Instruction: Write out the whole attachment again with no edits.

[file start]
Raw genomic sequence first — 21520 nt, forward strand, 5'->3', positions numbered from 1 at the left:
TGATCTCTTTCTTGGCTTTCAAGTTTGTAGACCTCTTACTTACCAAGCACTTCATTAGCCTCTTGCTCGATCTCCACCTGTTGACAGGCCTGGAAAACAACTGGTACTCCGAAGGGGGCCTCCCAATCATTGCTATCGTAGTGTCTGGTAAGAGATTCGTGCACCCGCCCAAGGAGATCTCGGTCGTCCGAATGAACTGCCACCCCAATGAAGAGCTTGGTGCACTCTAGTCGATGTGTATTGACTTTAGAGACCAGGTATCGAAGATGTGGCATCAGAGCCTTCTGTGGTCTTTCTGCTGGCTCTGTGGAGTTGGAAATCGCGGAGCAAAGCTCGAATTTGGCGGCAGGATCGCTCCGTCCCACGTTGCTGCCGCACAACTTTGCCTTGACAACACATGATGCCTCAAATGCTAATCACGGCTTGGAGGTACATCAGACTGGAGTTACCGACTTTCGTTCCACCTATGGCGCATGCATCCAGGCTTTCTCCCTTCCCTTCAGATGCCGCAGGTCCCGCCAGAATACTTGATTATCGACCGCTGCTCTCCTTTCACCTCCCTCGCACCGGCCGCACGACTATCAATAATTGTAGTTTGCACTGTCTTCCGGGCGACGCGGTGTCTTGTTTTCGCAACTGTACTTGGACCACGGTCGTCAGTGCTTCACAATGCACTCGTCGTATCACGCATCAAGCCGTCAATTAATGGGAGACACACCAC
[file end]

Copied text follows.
Raw genomic sequence first — 21520 nt, forward strand, 5'->3', positions numbered from 1 at the left:
TGATCTCTTTCTTGGCTTTCAAGTTTGTAGACCTCTTACTTACCAAGCACTTCATTAGCCTCTTGCTCGATCTCCACCTGTTGACAGGCCTGGAAAACAACTGGTACTCCGAAGGGGGCCTCCCAATCATTGCTATCGTAGTGTCTGGTAAGAGATTCGTGCACCCGCCCAAGGAGATCTCGGTCGTCCGAATGAACTGCCACCCCAATGAAGAGCTTGGTGCACTCTAGTCGATGTGTATTGACTTTAGAGACCAGGTATCGAAGATGTGGCATCAGAGCCTTCTGTGGTCTTTCTGCTGGCTCTGTGGAGTTGGAAATCGCGGAGCAAAGCTCGAATTTGGCGGCAGGATCGCTCCGTCCCACGTTGCTGCCGCACAACTTTGCCTTGACAACACATGATGCCTCAAATGCTAATCACGGCTTGGAGGTACATCAGACTGGAGTTACCGACTTTCGTTCCACCTATGGCGCATGCATCCAGGCTTTCTCCCTTCCCTTCAGATGCCGCAGGTCCCGCCAGAATACTTGATTATCGACCGCTGCTCTCCTTTCACCTCCCTCGCACCGGCCGCACGACTATCAATAATTGTAGTTTGCACTGTCTTCCGGGCGACGCGGTGTCTTGTTTTCGCAACTGTACTTGGACCACGGTCGTCAGTGCTTCACAATGCACTCGTCGTATCACGCATCAAGCCGTCAATTAATGGGAGACACACCAC